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  • Moran Bodas

Keynote Address at Tel Aviv University's Faculty of Medical and Health Sciences Diploma Ceremony

Date: 3 July, 2024


Yesterday evening, I had the honor of delivering the keynote speech at the diploma ceremony of the Faculty of Medical and Health Sciences at Tel Aviv University. The focus of my talk was on the critical issue of emergency preparedness within our communities, particularly highlighting the psychological barriers that hinder proactive readiness.




In my presentation titled "From Despair to Hope: Challenges and Opportunities in Emergency Preparedness in Israel," I discussed the tendency of individuals to procrastinate when it comes to preparing their households for emergencies. Drawing on psychological theories, I explored two main frameworks:


  • Victimization Model: This model suggests that under constant threat, individuals may develop a psychology that avoids thinking about emergencies altogether. Those who are more resilient may desensitize themselves to risk cues, while others may resort to denial as a coping mechanism, thereby ignoring recommended civil defense preparations.

  • Terror Management Theory: This theory posits that humans consciously or subconsciously push thoughts of mortality aside. Messages about emergency preparedness can trigger this mortality salience, leading individuals to deny the urgency of preparation without prompting real behavioral change.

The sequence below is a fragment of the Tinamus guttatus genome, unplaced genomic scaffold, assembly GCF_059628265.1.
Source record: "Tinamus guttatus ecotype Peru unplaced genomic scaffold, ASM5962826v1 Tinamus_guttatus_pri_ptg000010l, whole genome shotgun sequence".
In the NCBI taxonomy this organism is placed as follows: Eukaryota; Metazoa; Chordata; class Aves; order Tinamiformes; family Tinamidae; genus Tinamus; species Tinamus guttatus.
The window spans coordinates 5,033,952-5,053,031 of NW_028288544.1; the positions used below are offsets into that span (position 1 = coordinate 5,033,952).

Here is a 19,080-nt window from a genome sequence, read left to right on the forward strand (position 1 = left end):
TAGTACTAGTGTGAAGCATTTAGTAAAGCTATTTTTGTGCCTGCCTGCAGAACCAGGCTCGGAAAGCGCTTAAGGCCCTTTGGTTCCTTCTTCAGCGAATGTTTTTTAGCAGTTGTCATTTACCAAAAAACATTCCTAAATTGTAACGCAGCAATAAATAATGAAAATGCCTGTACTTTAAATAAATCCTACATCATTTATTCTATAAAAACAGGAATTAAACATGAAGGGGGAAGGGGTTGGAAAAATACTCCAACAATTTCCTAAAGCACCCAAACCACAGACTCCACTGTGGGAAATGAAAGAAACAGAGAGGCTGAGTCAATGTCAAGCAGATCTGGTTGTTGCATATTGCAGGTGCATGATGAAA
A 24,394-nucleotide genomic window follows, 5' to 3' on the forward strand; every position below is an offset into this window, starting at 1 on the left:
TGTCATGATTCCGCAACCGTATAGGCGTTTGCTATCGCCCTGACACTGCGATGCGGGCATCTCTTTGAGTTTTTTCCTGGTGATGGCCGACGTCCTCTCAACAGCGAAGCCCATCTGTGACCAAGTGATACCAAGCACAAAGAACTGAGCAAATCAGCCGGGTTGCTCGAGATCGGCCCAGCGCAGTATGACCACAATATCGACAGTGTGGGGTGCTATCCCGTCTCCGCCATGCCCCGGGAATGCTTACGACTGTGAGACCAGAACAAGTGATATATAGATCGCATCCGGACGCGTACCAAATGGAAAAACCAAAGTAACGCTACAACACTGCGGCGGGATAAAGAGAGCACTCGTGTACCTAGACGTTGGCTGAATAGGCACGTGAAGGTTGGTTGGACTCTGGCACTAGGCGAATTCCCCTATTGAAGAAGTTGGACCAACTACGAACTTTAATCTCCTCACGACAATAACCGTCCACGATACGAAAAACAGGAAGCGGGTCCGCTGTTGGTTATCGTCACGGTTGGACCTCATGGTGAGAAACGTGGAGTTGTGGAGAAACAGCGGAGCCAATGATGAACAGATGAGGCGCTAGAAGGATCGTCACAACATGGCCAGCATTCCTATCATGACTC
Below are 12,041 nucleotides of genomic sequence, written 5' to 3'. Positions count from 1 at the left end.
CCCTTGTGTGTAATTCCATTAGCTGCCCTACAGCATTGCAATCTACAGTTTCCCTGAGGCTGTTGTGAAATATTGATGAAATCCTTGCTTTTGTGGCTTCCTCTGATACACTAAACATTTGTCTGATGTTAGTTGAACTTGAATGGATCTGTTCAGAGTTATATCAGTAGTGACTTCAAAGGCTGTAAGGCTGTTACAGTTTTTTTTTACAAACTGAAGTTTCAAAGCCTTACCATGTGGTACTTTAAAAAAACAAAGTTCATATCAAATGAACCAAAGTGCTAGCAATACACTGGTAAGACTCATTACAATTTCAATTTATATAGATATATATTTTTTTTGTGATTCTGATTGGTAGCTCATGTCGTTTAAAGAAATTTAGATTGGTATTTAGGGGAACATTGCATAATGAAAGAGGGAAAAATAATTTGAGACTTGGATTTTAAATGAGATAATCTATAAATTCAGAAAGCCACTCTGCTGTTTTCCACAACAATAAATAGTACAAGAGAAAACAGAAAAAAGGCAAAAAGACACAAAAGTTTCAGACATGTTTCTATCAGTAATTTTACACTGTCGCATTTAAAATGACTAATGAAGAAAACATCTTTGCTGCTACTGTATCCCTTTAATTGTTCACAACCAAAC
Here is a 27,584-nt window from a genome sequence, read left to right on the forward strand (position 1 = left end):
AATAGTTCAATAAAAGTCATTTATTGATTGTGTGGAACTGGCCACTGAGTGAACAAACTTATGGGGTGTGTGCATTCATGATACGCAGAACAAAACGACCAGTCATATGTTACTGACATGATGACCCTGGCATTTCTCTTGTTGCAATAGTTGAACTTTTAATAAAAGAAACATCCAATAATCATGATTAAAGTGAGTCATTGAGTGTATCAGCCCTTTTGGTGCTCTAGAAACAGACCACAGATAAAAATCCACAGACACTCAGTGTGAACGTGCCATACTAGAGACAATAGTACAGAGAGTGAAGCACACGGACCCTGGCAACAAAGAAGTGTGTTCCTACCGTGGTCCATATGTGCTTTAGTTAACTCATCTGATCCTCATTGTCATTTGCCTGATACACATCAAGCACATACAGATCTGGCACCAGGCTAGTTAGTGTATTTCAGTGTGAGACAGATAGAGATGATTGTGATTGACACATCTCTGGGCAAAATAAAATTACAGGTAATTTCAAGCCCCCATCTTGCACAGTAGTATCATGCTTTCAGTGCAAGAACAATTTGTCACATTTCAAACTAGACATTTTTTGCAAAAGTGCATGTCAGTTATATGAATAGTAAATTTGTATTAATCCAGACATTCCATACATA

To address these challenges, I proposed several solutions during my keynote:


  1. Utilitarian Approach: Encouraging preparedness through incentives, such as tax reductions for maintaining emergency supply kits, can motivate behavioral change without relying on fear tactics.

  2. Empowerment Approach: Instead of fear-based communication, messages should emphasize hope, optimism, and empowerment. By instilling confidence in individuals' ability to prepare, we can foster genuine behavioral change.

  3. Socio-Normative Change: Framing preparedness behaviors as desirable social norms can create a sustainable shift in public readiness. When individuals perceive preparedness as contributing to community strength and resilience, they are more likely to engage in proactive measures.


In conclusion, addressing the psychological barriers to emergency preparedness requires a multifaceted approach that combines understanding human behavior with practical solutions. By implementing these strategies, we can work towards a safer and more resilient society.

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